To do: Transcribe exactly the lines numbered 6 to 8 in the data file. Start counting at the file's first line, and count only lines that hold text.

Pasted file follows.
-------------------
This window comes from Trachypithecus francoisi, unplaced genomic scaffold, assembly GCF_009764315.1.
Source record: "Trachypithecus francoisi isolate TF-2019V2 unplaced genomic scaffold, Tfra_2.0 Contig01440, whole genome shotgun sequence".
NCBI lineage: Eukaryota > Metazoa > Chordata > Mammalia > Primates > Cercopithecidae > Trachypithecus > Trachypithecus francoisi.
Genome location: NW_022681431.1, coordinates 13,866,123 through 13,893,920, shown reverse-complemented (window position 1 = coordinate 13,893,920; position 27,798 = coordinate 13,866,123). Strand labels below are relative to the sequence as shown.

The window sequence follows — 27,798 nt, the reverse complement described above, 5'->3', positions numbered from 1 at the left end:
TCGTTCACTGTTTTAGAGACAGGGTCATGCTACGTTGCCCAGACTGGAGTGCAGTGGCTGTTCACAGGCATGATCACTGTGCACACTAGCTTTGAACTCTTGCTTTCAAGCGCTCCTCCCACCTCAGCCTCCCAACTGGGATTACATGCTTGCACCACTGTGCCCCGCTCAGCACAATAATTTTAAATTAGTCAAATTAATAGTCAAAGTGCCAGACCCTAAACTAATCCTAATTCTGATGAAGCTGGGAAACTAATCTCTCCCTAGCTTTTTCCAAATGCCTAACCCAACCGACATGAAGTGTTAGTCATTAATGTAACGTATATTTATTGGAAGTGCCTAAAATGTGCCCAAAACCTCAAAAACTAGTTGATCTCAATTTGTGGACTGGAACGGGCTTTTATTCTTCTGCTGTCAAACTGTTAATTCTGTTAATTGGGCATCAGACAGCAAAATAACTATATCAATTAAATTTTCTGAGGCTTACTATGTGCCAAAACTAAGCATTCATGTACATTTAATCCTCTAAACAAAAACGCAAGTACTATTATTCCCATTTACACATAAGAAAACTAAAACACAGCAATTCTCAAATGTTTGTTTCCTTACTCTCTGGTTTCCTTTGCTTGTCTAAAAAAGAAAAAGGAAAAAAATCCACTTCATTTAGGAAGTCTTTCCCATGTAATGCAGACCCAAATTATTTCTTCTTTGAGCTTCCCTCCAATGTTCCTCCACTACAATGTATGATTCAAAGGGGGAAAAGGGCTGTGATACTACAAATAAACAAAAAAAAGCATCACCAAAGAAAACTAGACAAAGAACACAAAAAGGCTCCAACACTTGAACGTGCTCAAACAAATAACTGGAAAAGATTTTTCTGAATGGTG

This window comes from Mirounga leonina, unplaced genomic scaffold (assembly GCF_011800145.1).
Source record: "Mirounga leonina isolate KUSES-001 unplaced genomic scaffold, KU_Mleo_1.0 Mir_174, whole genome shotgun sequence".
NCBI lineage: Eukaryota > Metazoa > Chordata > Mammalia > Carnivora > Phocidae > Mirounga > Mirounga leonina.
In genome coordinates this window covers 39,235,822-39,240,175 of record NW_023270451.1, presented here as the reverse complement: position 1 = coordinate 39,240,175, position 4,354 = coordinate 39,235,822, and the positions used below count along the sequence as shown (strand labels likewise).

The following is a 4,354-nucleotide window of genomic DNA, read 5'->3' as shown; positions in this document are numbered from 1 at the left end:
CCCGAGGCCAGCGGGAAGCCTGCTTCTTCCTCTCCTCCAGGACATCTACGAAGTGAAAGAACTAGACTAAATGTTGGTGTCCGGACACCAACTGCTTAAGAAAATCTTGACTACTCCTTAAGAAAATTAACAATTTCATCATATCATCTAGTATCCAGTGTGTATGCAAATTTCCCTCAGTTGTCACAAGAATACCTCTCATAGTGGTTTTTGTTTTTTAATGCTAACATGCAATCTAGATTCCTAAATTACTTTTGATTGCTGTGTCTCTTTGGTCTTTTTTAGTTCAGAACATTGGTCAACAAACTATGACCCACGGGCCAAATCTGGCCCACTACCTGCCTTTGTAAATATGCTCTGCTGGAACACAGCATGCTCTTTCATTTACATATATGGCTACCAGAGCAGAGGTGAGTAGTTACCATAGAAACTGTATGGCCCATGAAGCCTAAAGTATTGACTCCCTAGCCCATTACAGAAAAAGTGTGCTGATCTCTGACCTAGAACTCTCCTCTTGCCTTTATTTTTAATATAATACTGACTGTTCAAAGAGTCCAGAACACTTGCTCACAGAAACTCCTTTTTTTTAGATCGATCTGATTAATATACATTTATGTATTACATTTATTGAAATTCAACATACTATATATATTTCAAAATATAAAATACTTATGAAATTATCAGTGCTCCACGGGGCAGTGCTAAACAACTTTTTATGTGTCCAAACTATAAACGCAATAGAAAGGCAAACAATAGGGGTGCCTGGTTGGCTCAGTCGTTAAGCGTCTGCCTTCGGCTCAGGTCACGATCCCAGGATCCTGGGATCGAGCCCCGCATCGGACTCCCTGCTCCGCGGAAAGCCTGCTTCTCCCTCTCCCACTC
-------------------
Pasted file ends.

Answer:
TCGTTCACTGTTTTAGAGACAGGGTCATGCTACGTTGCCCAGACTGGAGTGCAGTGGCTGTTCACAGGCATGATCACTGTGCACACTAGCTTTGAACTCTTGCTTTCAAGCGCTCCTCCCACCTCAGCCTCCCAACTGGGATTACATGCTTGCACCACTGTGCCCCGCTCAGCACAATAATTTTAAATTAGTCAAATTAATAGTCAAAGTGCCAGACCCTAAACTAATCCTAATTCTGATGAAGCTGGGAAACTAATCTCTCCCTAGCTTTTTCCAAATGCCTAACCCAACCGACATGAAGTGTTAGTCATTAATGTAACGTATATTTATTGGAAGTGCCTAAAATGTGCCCAAAACCTCAAAAACTAGTTGATCTCAATTTGTGGACTGGAACGGGCTTTTATTCTTCTGCTGTCAAACTGTTAATTCTGTTAATTGGGCATCAGACAGCAAAATAACTATATCAATTAAATTTTCTGAGGCTTACTATGTGCCAAAACTAAGCATTCATGTACATTTAATCCTCTAAACAAAAACGCAAGTACTATTATTCCCATTTACACATAAGAAAACTAAAACACAGCAATTCTCAAATGTTTGTTTCCTTACTCTCTGGTTTCCTTTGCTTGTCTAAAAAAGAAAAAGGAAAAAAATCCACTTCATTTAGGAAGTCTTTCCCATGTAATGCAGACCCAAATTATTTCTTCTTTGAGCTTCCCTCCAATGTTCCTCCACTACAATGTATGATTCAAAGGGGGAAAAGGGCTGTGATACTACAAATAAACAAAAAAAAGCATCACCAAAGAAAACTAGACAAAGAACACAAAAAGGCTCCAACACTTGAACGTGCTCAAACAAATAACTGGAAAAGATTTTTCTGAATGGTG

This window comes from Mirounga leonina, unplaced genomic scaffold (assembly GCF_011800145.1).
Source record: "Mirounga leonina isolate KUSES-001 unplaced genomic scaffold, KU_Mleo_1.0 Mir_174, whole genome shotgun sequence".